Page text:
Two “full disclosures” to start this review. First, I am far from a poetry expert; and second, the author of the book, Yoni Hammer-Kossoy, is a good friend of mine.
The Book of Noah is Hammer-Kossoy’s first book of poetry, and the poems are somehow both accessible and challenging.
As I read the poems, I found myself thinking about what Noah must have felt as the flood waters continued to rise.
A book of poetry with an ecological bent
Hammer-Kossoy uses different forms for his poetry, such as prose like this:
The flood rose for weeks, unlike anything you could imagine.
Flood of numbers, flood of silence. The way sleet changes to snow
with a sudden lack of pelting. Flood of astonished lines on a test.
Flood of thoughts misplaced like keys. We became cutout dolls at
the window, listening to shouts of kids playing under a pink sky.
Home was an ark with a flood in its throat.
Hammer-Kossoy says that he’s been writing for as long as he remembers and has had poems published in various literary magazines.
“I’ve been writing ever since I forged an absence note for my younger brother, but it is only for about the last 10 years that I’ve focused on poetry,” he told The Jerusalem Report. “I love words, and I’ve fallen head over heels for the way poetry concentrates and embodies our world through images. I feel like poetry enables me to open up creatively and emotionally in a way that no other writing form does.”
For many years he worked in hi-tech but left a few years ago to devote himself to writing and teaching. “It’s absolutely exciting to see years of writing and creating come together in a single collection,” he said. “It’s also a bit surreal, in the disorienting way of looking at a photo of myself or listening to my voice on a message. And, of course, like anyone with a new book, I hope it becomes a best-seller. Luckily, in the poetry world this means selling something like a hundred copies... so I might have a chance! More importantly, I’m truly thankful for this opportunity. I never set out to write these poems for a particular audience, but the idea that my poems could reach a stranger’s hands and cause them to feel something blows my mind.”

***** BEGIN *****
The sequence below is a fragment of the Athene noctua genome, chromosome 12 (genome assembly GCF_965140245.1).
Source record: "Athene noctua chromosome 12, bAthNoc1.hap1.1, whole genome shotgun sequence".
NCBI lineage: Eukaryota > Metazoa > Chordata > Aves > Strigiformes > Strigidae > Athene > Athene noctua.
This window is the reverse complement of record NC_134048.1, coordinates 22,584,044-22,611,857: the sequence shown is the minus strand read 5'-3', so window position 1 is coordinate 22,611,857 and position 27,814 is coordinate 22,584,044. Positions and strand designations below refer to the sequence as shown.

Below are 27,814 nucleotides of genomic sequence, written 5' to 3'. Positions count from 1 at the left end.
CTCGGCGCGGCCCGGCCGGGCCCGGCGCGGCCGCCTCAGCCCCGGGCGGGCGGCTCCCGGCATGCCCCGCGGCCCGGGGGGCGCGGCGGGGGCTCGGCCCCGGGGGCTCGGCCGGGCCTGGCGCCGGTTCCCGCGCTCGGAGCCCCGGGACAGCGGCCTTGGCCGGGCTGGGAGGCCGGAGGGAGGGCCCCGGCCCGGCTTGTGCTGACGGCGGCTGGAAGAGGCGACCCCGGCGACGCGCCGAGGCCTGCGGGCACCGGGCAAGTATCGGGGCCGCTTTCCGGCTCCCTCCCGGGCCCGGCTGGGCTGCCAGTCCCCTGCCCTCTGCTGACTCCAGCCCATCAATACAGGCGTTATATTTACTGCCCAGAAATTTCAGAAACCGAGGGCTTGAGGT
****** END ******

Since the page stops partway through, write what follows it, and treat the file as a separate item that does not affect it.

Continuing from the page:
Many of his images are evocative, such as these descriptions of trees.
This is how it feels
to be a forest: each tree alone
within reach of another
each tree bent from holding up
the sky. Sometimes a great wind
blows and all the trees sway
sometimes there’s a hush
and only one seems to move
from an unseen breath
There is a strong ecological bent to many of the poems and warnings that the world really could be destroyed as it was in the days of Noah. Most of all, the poems humanized Noah for me.
Noah died when the water pulled back like a
crumpled sheet and the wind was bone bare and standing ankle
deep in mud he looked up at the rainbow and God said don’t
cry everything will be alright. Noah didn’t die but cried when
he tilled the land and the grape vines he saved from before took
root, cried every time he drank, cried every time he cursed his
silent disobedient son. Noah says he didn’t die, that he’ll be there
waiting when the animals come again.
Hammer-Kossoy says that poetry is more important today than ever before.
“It’s hard to think of a time in history when we’ve been more bombarded with words in our daily lives, yet so much communication in today’s world struggles to get beyond an empty or momentary transaction of information,” he said. “On the other hand, every word in a poem counts, and connecting to that sense of beautiful language and intentionality – whether it’s through the process of my own writing or reading the work of others is a very personal and necessary experience. Poetry is important because it forces us to slow down and reminds us how to feel deeply in a world that does everything it can to stop us from doing so.” ■
The Book of Noah is published by Grayson Books.